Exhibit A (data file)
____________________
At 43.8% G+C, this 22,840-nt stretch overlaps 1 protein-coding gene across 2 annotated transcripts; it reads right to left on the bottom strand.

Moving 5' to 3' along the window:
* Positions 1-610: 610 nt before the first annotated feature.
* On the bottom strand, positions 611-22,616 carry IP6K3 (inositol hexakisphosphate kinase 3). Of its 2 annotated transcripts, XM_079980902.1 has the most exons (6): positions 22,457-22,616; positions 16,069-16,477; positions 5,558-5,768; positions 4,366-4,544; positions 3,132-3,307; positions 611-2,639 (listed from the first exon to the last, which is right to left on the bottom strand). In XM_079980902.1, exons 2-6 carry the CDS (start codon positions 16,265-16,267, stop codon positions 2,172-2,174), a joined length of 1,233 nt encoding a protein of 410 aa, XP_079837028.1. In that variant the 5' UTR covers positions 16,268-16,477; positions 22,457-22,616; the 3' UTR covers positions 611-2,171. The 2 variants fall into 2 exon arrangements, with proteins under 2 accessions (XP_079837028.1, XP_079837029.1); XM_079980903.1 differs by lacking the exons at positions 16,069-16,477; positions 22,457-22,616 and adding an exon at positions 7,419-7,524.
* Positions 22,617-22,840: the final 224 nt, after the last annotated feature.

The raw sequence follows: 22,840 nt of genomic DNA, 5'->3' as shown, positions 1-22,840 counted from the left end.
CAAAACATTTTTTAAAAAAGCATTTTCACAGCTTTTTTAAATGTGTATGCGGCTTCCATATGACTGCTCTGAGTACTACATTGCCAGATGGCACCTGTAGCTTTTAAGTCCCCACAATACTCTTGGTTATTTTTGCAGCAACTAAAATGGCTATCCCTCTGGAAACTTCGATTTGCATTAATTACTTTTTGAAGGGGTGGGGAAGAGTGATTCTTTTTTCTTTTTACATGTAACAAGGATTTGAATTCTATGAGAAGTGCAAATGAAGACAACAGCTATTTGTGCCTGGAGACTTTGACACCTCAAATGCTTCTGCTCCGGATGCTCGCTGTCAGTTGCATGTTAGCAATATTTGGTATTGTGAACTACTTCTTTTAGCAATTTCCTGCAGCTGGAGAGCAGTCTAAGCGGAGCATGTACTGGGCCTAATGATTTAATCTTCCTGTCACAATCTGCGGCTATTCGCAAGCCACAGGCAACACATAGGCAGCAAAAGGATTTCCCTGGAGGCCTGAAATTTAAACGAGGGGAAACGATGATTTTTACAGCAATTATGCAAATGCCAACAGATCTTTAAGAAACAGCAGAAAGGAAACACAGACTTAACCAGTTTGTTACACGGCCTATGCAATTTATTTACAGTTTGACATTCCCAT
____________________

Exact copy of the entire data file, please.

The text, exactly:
At 43.8% G+C, this 22,840-nt stretch overlaps 1 protein-coding gene across 2 annotated transcripts; it reads right to left on the bottom strand.

Moving 5' to 3' along the window:
* Positions 1-610: 610 nt before the first annotated feature.
* On the bottom strand, positions 611-22,616 carry IP6K3 (inositol hexakisphosphate kinase 3). Of its 2 annotated transcripts, XM_079980902.1 has the most exons (6): positions 22,457-22,616; positions 16,069-16,477; positions 5,558-5,768; positions 4,366-4,544; positions 3,132-3,307; positions 611-2,639 (listed from the first exon to the last, which is right to left on the bottom strand). In XM_079980902.1, exons 2-6 carry the CDS (start codon positions 16,265-16,267, stop codon positions 2,172-2,174), a joined length of 1,233 nt encoding a protein of 410 aa, XP_079837028.1. In that variant the 5' UTR covers positions 16,268-16,477; positions 22,457-22,616; the 3' UTR covers positions 611-2,171. The 2 variants fall into 2 exon arrangements, with proteins under 2 accessions (XP_079837028.1, XP_079837029.1); XM_079980903.1 differs by lacking the exons at positions 16,069-16,477; positions 22,457-22,616 and adding an exon at positions 7,419-7,524.
* Positions 22,617-22,840: the final 224 nt, after the last annotated feature.

The raw sequence follows: 22,840 nt of genomic DNA, 5'->3' as shown, positions 1-22,840 counted from the left end.
CAAAACATTTTTTAAAAAAGCATTTTCACAGCTTTTTTAAATGTGTATGCGGCTTCCATATGACTGCTCTGAGTACTACATTGCCAGATGGCACCTGTAGCTTTTAAGTCCCCACAATACTCTTGGTTATTTTTGCAGCAACTAAAATGGCTATCCCTCTGGAAACTTCGATTTGCATTAATTACTTTTTGAAGGGGTGGGGAAGAGTGATTCTTTTTTCTTTTTACATGTAACAAGGATTTGAATTCTATGAGAAGTGCAAATGAAGACAACAGCTATTTGTGCCTGGAGACTTTGACACCTCAAATGCTTCTGCTCCGGATGCTCGCTGTCAGTTGCATGTTAGCAATATTTGGTATTGTGAACTACTTCTTTTAGCAATTTCCTGCAGCTGGAGAGCAGTCTAAGCGGAGCATGTACTGGGCCTAATGATTTAATCTTCCTGTCACAATCTGCGGCTATTCGCAAGCCACAGGCAACACATAGGCAGCAAAAGGATTTCCCTGGAGGCCTGAAATTTAAACGAGGGGAAACGATGATTTTTACAGCAATTATGCAAATGCCAACAGATCTTTAAGAAACAGCAGAAAGGAAACACAGACTTAACCAGTTTGTTACACGGCCTATGCAATTTATTTACAGTTTGACATTCCCAT